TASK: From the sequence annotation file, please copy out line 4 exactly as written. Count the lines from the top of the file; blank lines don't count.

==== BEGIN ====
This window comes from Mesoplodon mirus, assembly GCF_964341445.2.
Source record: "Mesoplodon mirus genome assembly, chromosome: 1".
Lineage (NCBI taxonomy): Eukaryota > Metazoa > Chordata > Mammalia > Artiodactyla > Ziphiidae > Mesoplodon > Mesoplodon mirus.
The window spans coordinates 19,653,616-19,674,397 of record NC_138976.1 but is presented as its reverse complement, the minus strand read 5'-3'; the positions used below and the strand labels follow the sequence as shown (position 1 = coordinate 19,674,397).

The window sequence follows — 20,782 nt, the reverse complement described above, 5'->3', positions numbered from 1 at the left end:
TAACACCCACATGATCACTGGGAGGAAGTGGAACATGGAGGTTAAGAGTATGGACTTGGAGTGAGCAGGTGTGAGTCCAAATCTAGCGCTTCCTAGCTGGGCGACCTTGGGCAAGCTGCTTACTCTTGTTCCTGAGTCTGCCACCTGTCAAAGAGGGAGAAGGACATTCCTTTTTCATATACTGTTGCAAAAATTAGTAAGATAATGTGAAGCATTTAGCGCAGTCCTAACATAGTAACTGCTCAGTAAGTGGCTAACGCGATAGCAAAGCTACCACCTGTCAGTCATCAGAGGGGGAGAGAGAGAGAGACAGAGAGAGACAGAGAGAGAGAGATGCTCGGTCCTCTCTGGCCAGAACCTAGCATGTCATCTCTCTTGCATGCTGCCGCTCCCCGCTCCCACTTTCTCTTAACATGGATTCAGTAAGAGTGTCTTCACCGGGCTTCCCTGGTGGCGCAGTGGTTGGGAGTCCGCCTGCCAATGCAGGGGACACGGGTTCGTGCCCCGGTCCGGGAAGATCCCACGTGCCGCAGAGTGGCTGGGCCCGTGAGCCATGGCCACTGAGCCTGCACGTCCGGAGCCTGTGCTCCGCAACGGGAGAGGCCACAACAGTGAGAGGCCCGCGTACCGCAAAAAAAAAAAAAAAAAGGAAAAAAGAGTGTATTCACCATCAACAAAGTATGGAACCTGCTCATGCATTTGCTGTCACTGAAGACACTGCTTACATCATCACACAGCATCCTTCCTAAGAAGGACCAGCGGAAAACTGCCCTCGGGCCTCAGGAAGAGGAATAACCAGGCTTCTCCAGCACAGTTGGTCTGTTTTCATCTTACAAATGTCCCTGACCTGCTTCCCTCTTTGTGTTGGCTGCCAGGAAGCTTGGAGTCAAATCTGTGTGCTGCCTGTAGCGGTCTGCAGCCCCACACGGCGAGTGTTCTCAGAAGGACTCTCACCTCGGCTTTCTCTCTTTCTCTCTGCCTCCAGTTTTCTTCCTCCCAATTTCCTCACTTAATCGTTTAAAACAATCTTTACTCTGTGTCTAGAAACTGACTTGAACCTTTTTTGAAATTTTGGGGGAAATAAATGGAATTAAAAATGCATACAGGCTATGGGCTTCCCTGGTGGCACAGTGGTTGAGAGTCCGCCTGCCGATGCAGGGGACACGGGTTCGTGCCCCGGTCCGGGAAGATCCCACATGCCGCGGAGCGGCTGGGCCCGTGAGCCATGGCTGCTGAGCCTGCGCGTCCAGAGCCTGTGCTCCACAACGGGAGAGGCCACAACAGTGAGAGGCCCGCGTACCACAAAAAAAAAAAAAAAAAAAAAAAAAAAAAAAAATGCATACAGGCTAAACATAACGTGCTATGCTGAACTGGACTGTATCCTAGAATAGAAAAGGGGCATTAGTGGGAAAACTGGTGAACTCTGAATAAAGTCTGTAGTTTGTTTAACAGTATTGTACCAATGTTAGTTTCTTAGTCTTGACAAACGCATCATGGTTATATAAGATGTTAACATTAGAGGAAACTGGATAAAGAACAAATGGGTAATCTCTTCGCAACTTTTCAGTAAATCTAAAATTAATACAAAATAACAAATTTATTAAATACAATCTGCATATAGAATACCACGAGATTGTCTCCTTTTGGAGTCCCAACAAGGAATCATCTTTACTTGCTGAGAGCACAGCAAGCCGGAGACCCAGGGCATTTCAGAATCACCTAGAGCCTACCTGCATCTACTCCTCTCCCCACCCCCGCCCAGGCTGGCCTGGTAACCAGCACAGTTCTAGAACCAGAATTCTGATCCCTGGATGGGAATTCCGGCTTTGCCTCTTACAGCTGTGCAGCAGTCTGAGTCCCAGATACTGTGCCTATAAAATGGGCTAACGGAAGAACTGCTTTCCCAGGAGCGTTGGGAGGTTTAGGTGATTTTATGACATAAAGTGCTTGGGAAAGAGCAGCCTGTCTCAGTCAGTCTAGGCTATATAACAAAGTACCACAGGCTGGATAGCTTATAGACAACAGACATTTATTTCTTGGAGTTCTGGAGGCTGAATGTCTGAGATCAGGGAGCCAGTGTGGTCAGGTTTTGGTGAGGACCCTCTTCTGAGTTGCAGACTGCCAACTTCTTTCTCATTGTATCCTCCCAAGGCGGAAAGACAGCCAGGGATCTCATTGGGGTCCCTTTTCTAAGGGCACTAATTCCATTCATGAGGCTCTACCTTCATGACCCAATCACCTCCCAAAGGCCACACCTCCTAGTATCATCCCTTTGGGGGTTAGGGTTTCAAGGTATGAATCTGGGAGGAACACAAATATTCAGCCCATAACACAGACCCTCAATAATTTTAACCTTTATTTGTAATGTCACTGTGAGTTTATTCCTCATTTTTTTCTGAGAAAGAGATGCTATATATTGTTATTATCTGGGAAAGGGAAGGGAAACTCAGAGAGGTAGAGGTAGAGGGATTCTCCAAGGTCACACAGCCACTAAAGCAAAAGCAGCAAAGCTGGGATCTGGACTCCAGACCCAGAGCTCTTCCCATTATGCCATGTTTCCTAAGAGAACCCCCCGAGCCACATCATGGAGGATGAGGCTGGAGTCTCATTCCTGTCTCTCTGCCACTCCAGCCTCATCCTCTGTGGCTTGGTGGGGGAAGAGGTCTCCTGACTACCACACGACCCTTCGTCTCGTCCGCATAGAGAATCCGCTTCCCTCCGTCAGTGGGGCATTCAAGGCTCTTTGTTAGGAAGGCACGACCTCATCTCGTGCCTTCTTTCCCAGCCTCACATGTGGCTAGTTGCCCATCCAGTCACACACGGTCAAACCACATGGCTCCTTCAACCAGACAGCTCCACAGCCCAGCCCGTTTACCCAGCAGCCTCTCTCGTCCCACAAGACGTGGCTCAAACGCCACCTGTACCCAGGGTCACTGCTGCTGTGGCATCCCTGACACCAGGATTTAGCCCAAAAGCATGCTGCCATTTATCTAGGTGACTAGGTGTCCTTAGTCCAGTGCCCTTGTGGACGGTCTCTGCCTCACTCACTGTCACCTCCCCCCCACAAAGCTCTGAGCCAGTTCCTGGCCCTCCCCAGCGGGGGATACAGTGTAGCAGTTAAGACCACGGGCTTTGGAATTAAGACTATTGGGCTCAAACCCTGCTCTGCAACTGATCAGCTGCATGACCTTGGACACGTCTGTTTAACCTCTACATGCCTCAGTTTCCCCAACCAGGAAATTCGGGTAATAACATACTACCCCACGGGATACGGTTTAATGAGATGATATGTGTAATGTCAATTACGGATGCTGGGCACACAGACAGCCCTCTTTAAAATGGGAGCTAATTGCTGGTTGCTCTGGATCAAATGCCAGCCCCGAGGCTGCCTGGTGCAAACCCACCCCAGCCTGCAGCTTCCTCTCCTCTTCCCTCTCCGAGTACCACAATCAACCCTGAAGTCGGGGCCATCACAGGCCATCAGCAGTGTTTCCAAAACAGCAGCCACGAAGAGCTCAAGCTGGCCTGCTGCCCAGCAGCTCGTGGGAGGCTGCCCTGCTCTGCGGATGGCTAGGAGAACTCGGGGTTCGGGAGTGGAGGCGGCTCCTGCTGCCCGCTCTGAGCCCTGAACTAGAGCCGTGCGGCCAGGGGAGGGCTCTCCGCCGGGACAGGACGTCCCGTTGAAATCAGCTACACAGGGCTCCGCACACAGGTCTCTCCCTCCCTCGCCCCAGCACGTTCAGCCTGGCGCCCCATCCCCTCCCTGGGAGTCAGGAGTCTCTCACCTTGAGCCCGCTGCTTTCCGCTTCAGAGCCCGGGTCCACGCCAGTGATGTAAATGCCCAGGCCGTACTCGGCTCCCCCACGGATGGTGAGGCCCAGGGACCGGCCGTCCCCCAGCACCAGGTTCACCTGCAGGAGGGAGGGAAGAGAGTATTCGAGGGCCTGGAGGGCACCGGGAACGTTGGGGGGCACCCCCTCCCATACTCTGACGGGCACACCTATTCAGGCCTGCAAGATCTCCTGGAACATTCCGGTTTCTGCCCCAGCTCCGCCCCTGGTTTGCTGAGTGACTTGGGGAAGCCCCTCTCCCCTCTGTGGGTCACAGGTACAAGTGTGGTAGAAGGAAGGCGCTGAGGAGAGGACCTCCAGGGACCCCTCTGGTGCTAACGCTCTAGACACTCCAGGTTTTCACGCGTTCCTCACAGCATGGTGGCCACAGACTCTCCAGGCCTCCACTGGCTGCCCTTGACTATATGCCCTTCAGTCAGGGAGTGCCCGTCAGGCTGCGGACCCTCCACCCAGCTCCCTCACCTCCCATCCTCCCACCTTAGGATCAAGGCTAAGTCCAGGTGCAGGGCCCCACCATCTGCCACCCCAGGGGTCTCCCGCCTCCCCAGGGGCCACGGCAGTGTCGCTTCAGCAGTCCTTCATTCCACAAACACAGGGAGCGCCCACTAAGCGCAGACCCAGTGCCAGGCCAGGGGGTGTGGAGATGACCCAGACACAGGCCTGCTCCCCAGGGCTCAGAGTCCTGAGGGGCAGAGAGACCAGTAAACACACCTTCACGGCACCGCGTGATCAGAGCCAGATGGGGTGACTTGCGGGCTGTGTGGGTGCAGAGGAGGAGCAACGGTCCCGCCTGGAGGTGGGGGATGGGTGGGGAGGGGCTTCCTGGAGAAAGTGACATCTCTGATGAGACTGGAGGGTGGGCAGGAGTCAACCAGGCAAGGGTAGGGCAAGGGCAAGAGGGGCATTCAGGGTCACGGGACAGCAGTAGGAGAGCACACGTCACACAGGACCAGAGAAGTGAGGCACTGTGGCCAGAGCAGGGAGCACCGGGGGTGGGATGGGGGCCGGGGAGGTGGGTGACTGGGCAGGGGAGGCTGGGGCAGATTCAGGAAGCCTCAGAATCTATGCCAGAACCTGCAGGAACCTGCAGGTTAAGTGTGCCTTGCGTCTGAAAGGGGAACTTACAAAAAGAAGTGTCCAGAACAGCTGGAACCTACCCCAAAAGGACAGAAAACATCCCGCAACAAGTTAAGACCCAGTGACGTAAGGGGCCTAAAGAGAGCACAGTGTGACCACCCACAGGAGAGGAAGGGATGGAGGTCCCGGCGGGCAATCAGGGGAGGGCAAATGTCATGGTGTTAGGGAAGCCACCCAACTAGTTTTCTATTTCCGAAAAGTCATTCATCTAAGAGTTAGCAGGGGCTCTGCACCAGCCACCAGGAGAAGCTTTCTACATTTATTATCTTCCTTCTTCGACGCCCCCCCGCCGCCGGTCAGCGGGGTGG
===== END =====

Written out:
The window spans coordinates 19,653,616-19,674,397 of record NC_138976.1 but is presented as its reverse complement, the minus strand read 5'-3'; the positions used below and the strand labels follow the sequence as shown (position 1 = coordinate 19,674,397).